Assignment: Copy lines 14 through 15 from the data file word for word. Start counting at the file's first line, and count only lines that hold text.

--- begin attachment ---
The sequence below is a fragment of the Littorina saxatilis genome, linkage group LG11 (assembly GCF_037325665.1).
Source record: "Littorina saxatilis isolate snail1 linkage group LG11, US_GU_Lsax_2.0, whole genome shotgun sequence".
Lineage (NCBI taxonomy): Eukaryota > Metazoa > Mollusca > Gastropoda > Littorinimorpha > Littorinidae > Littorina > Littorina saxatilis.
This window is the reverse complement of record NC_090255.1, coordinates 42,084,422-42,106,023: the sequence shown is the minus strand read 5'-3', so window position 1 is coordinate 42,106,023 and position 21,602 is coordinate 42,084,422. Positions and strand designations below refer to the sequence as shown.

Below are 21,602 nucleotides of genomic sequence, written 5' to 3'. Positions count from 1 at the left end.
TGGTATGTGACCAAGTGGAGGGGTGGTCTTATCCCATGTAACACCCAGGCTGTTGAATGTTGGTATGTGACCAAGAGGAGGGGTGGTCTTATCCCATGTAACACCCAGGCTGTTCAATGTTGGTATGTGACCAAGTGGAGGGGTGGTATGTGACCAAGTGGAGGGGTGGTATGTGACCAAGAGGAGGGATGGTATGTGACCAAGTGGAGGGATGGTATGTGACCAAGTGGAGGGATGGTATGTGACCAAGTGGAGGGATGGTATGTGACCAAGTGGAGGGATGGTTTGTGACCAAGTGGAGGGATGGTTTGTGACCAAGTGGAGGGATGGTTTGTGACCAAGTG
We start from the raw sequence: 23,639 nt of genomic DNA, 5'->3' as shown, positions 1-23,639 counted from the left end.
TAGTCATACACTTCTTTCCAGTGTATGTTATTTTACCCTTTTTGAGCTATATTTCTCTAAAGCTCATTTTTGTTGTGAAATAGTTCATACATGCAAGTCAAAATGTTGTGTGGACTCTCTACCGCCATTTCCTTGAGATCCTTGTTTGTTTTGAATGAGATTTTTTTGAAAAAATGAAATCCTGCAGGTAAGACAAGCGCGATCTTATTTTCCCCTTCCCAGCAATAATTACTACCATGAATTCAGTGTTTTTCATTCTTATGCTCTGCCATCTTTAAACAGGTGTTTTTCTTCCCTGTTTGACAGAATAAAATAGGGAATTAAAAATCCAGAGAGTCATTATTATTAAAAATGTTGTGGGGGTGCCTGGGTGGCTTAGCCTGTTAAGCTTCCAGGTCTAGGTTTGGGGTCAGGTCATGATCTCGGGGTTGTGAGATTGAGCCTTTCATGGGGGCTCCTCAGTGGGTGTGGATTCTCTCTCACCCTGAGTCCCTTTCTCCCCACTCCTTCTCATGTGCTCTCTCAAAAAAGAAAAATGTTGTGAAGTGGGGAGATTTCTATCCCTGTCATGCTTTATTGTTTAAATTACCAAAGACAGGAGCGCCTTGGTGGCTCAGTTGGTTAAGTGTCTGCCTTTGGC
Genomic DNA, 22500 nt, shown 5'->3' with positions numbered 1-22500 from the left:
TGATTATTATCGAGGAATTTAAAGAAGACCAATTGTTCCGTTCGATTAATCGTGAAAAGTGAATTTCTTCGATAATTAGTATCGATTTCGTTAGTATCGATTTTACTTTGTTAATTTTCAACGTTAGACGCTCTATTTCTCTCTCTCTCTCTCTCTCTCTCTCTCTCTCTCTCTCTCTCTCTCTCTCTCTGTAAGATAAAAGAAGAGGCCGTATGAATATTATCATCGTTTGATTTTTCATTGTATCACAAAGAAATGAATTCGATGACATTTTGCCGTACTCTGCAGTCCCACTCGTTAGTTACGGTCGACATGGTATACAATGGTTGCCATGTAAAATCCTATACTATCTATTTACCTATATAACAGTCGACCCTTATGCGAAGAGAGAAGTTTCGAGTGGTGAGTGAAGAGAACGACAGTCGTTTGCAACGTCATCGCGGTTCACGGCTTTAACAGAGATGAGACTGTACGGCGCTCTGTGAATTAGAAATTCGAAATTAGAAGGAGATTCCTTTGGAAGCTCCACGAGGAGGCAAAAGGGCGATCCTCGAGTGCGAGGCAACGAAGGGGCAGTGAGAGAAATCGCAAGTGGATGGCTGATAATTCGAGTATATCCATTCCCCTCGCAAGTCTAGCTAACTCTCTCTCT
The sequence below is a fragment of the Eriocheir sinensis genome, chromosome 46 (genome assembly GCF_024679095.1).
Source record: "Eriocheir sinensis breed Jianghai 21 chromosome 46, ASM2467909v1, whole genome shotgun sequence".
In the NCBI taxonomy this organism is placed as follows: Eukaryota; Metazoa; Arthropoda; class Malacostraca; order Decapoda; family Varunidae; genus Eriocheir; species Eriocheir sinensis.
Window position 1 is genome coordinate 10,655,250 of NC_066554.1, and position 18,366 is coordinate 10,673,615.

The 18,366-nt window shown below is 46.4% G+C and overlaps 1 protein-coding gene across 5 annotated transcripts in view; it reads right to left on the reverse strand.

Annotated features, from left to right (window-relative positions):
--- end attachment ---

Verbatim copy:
Window position 1 is genome coordinate 10,655,250 of NC_066554.1, and position 18,366 is coordinate 10,673,615.

The 18,366-nt window shown below is 46.4% G+C and overlaps 1 protein-coding gene across 5 annotated transcripts in view; it reads right to left on the reverse strand.